Furthermore, Jesus must also have sinned by dying on the cross, since He would then be violating “…the Law of the LORD which does not require the innocent pay penalty as though they are guilty”.
[/quote]

What is true of Christ is not analogically true of Mary, the incompatible properties would fill a book.

Moreover you are wrong to say Christ sacrificed for the innocent, He was God’s sacrifice for the guilty:

[left]DRA Hebrews 10:5 Wherefore, when he cometh into the world he saith: Sacrifice and oblation thou wouldest not: but a body thou hast fitted to me.[/left]

LetsobeyChrist,

I like your name. I cherish your concern. I thank you for your time and zeal. I will pray for the Holy Spirit to guide you to all truth.

Your Catholic sister in Christ,

Maria

[quote=LetsObeyChrist]What is true of Christ is not analogically true of Mary, the incompatible properties would fill a book.

Moreover you are wrong to say Christ sacrificed for the innocent, He was God’s sacrifice for the guilty:

[left]DRA Hebrews 10:5 Wherefore, when he cometh into the world he saith: Sacrifice and oblation thou wouldest not: but a body thou hast fitted to me.[/left]

[/quote]

To your second statement:

I did not say that that Christ sacrificed for the innocent. I said that Christ was innocent and was sacrificed for the guilty–apparently in direct affront to “…the Law of the LORD which does not require the innocent pay penalty as though they are guilty”.

To your first statement:

Just because some things are not analytically true of both does not mean all things are not analytically true of both.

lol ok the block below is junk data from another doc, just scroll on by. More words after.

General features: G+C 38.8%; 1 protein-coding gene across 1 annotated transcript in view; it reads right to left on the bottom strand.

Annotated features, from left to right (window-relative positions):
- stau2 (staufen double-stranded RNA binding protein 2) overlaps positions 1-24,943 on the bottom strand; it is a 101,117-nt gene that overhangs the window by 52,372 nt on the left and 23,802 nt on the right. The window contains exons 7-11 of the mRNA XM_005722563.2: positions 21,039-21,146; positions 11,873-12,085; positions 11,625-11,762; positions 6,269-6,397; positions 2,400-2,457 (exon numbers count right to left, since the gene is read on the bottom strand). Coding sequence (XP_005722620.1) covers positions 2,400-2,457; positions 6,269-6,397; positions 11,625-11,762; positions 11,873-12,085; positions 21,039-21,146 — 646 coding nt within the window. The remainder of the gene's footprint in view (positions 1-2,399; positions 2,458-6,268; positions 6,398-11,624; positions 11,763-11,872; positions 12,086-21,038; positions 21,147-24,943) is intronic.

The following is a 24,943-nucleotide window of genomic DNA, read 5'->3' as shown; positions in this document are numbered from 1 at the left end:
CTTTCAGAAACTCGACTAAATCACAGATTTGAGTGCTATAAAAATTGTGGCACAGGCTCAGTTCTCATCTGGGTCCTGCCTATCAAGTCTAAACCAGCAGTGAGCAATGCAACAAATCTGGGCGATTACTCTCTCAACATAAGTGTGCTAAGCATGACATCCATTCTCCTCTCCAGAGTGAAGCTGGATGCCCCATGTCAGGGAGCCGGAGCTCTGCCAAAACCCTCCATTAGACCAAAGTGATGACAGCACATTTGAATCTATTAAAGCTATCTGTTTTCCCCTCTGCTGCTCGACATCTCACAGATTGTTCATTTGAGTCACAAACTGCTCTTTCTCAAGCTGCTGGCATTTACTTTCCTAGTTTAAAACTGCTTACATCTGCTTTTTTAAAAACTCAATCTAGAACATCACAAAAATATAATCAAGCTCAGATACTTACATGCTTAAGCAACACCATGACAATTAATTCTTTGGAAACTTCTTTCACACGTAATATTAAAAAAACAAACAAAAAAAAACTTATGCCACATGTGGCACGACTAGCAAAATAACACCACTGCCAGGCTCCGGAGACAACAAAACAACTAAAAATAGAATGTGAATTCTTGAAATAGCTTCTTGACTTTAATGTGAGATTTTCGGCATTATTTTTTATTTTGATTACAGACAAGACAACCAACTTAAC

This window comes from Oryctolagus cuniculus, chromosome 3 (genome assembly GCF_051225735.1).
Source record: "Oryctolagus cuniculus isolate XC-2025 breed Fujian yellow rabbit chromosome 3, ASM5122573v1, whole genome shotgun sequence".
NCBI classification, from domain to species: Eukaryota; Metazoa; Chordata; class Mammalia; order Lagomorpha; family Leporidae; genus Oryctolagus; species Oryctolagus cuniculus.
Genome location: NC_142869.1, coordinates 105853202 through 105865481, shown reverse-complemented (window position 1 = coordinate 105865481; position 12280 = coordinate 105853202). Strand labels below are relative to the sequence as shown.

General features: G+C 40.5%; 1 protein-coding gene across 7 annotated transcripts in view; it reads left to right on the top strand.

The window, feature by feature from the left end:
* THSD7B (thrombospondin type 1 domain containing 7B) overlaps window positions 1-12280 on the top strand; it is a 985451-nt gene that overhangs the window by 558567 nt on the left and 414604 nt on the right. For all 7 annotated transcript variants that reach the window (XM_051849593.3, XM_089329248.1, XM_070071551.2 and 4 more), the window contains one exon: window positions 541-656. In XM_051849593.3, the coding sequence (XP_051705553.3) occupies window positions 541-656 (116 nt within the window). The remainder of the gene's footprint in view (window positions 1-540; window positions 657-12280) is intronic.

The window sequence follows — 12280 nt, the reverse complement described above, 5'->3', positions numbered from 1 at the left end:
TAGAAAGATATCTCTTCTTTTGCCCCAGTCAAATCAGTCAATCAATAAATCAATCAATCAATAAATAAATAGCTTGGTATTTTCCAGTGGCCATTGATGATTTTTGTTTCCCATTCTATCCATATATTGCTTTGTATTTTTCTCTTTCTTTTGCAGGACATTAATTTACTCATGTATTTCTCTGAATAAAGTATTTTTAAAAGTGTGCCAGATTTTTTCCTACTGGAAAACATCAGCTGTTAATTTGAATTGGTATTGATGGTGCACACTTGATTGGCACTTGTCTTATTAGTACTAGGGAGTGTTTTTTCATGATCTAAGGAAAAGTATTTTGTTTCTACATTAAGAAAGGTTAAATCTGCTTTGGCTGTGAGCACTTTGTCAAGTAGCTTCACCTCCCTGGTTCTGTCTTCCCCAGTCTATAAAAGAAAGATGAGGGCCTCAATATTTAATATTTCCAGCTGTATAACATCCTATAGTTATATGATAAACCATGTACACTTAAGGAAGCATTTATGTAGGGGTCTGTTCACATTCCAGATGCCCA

[quote=Ecce Homo]With this argument, as I understand it after re-reading it several times, you could claim any analogy is non-analogous. For example, if I said,

rock is to mountain as lake is to ocean

then you could just come back as say that a rock is not a lake, doesn’t serve the same perpose, etc. Hence the analogy is non-analogous.

I just can’t see the validity of your argument here.
[/quote]

Incompatible properties, clashing qualities render analogical conclusions impossible.

For example, both a ball and an orange are round so both will roll.

But one cannot eat a ball as they can an orange.

The incompatible property is that one is a fruit, the other is not.

Christ wasn’t baptised for sin although John’s Baptism was a baptism for repentance.

Observe John’s response to Christ, it is the response of one who knows Christ is not a sinner:

Matthew 3:14-15 14 But John forbad him, saying, I have need to be baptized of thee, and comest thou to me?

Jesus agreed with John, He had no need to repent, however His baptism was to fulfill all righteousness:

15 And Jesus answering said unto him, Suffer it to be so now: for thus it becometh us to fulfil all righteousness. Then he suffered him.
Philippians 2:7-8 7 But made himself of no reputation, and took upon him the form of a servant, and was made in the likeness of men: 8 And being found in fashion as a man, he humbled himself, and became obedient unto death, even the death of the cross.

It fulfilled all righteousness Christ blaze the trail all who are His must follow, they must repent and be purified of this world, sell all they own and follow Him, die and be born again immersed in God.

Christ did NOT offer the priests sacrifices for His sin therefore NOTHING Christ did is analogous to Mary’s turtledove offering for her sins.

LOC finish the argument where you started it, DCF board.

Pax (not the one in this board) has killed killed killed your obfuscation.